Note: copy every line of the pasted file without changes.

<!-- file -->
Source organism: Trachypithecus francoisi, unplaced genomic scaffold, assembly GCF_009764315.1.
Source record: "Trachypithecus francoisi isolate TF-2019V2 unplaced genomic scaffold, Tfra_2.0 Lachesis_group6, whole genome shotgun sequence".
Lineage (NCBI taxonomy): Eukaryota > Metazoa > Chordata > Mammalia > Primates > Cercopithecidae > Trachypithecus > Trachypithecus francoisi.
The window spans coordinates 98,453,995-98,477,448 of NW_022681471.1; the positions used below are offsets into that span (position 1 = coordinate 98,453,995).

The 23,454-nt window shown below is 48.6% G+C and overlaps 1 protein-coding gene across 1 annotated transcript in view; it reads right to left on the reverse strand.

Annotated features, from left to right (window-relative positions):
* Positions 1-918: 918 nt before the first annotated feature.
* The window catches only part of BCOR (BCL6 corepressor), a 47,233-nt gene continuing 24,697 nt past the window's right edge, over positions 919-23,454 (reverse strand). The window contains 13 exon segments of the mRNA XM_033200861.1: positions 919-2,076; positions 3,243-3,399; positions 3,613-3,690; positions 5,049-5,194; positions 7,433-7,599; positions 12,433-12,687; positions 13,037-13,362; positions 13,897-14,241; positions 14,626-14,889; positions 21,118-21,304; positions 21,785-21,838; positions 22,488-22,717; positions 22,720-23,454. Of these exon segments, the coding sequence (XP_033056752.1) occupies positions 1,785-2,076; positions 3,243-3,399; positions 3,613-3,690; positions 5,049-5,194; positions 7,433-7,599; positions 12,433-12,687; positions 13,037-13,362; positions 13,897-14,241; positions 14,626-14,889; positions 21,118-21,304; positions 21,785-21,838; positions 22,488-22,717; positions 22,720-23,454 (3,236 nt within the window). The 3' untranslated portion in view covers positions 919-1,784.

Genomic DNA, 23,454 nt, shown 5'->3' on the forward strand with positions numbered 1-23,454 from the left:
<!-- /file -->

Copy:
Source organism: Trachypithecus francoisi, unplaced genomic scaffold, assembly GCF_009764315.1.
Source record: "Trachypithecus francoisi isolate TF-2019V2 unplaced genomic scaffold, Tfra_2.0 Lachesis_group6, whole genome shotgun sequence".
Lineage (NCBI taxonomy): Eukaryota > Metazoa > Chordata > Mammalia > Primates > Cercopithecidae > Trachypithecus > Trachypithecus francoisi.
The window spans coordinates 98,453,995-98,477,448 of NW_022681471.1; the positions used below are offsets into that span (position 1 = coordinate 98,453,995).

The 23,454-nt window shown below is 48.6% G+C and overlaps 1 protein-coding gene across 1 annotated transcript in view; it reads right to left on the reverse strand.

Annotated features, from left to right (window-relative positions):
* Positions 1-918: 918 nt before the first annotated feature.
* The window catches only part of BCOR (BCL6 corepressor), a 47,233-nt gene continuing 24,697 nt past the window's right edge, over positions 919-23,454 (reverse strand). The window contains 13 exon segments of the mRNA XM_033200861.1: positions 919-2,076; positions 3,243-3,399; positions 3,613-3,690; positions 5,049-5,194; positions 7,433-7,599; positions 12,433-12,687; positions 13,037-13,362; positions 13,897-14,241; positions 14,626-14,889; positions 21,118-21,304; positions 21,785-21,838; positions 22,488-22,717; positions 22,720-23,454. Of these exon segments, the coding sequence (XP_033056752.1) occupies positions 1,785-2,076; positions 3,243-3,399; positions 3,613-3,690; positions 5,049-5,194; positions 7,433-7,599; positions 12,433-12,687; positions 13,037-13,362; positions 13,897-14,241; positions 14,626-14,889; positions 21,118-21,304; positions 21,785-21,838; positions 22,488-22,717; positions 22,720-23,454 (3,236 nt within the window). The 3' untranslated portion in view covers positions 919-1,784.

Genomic DNA, 23,454 nt, shown 5'->3' on the forward strand with positions numbered 1-23,454 from the left: